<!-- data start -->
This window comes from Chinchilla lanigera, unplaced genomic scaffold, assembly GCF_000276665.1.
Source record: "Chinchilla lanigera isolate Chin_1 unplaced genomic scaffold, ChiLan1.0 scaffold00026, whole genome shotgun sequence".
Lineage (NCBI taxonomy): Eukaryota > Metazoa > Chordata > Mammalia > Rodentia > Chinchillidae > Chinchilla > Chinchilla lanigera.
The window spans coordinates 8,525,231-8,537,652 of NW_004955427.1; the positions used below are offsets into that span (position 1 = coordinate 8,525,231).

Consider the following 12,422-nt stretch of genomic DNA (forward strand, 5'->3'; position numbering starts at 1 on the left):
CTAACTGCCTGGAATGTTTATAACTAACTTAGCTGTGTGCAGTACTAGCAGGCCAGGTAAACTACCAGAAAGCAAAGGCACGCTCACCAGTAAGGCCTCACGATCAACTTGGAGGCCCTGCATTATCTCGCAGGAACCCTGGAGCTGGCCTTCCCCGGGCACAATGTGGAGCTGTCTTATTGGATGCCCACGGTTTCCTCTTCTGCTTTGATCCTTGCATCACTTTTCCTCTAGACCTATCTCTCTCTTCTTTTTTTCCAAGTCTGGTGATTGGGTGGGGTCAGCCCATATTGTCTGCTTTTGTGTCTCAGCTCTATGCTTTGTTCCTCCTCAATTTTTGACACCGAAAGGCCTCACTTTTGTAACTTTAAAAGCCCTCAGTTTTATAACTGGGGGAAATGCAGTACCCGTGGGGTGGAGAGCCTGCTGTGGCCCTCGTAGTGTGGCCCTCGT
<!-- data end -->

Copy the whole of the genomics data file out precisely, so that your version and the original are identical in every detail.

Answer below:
This window comes from Chinchilla lanigera, unplaced genomic scaffold, assembly GCF_000276665.1.
Source record: "Chinchilla lanigera isolate Chin_1 unplaced genomic scaffold, ChiLan1.0 scaffold00026, whole genome shotgun sequence".
Lineage (NCBI taxonomy): Eukaryota > Metazoa > Chordata > Mammalia > Rodentia > Chinchillidae > Chinchilla > Chinchilla lanigera.
The window spans coordinates 8,525,231-8,537,652 of NW_004955427.1; the positions used below are offsets into that span (position 1 = coordinate 8,525,231).

Consider the following 12,422-nt stretch of genomic DNA (forward strand, 5'->3'; position numbering starts at 1 on the left):
CTAACTGCCTGGAATGTTTATAACTAACTTAGCTGTGTGCAGTACTAGCAGGCCAGGTAAACTACCAGAAAGCAAAGGCACGCTCACCAGTAAGGCCTCACGATCAACTTGGAGGCCCTGCATTATCTCGCAGGAACCCTGGAGCTGGCCTTCCCCGGGCACAATGTGGAGCTGTCTTATTGGATGCCCACGGTTTCCTCTTCTGCTTTGATCCTTGCATCACTTTTCCTCTAGACCTATCTCTCTCTTCTTTTTTTCCAAGTCTGGTGATTGGGTGGGGTCAGCCCATATTGTCTGCTTTTGTGTCTCAGCTCTATGCTTTGTTCCTCCTCAATTTTTGACACCGAAAGGCCTCACTTTTGTAACTTTAAAAGCCCTCAGTTTTATAACTGGGGGAAATGCAGTACCCGTGGGGTGGAGAGCCTGCTGTGGCCCTCGTAGTGTGGCCCTCGT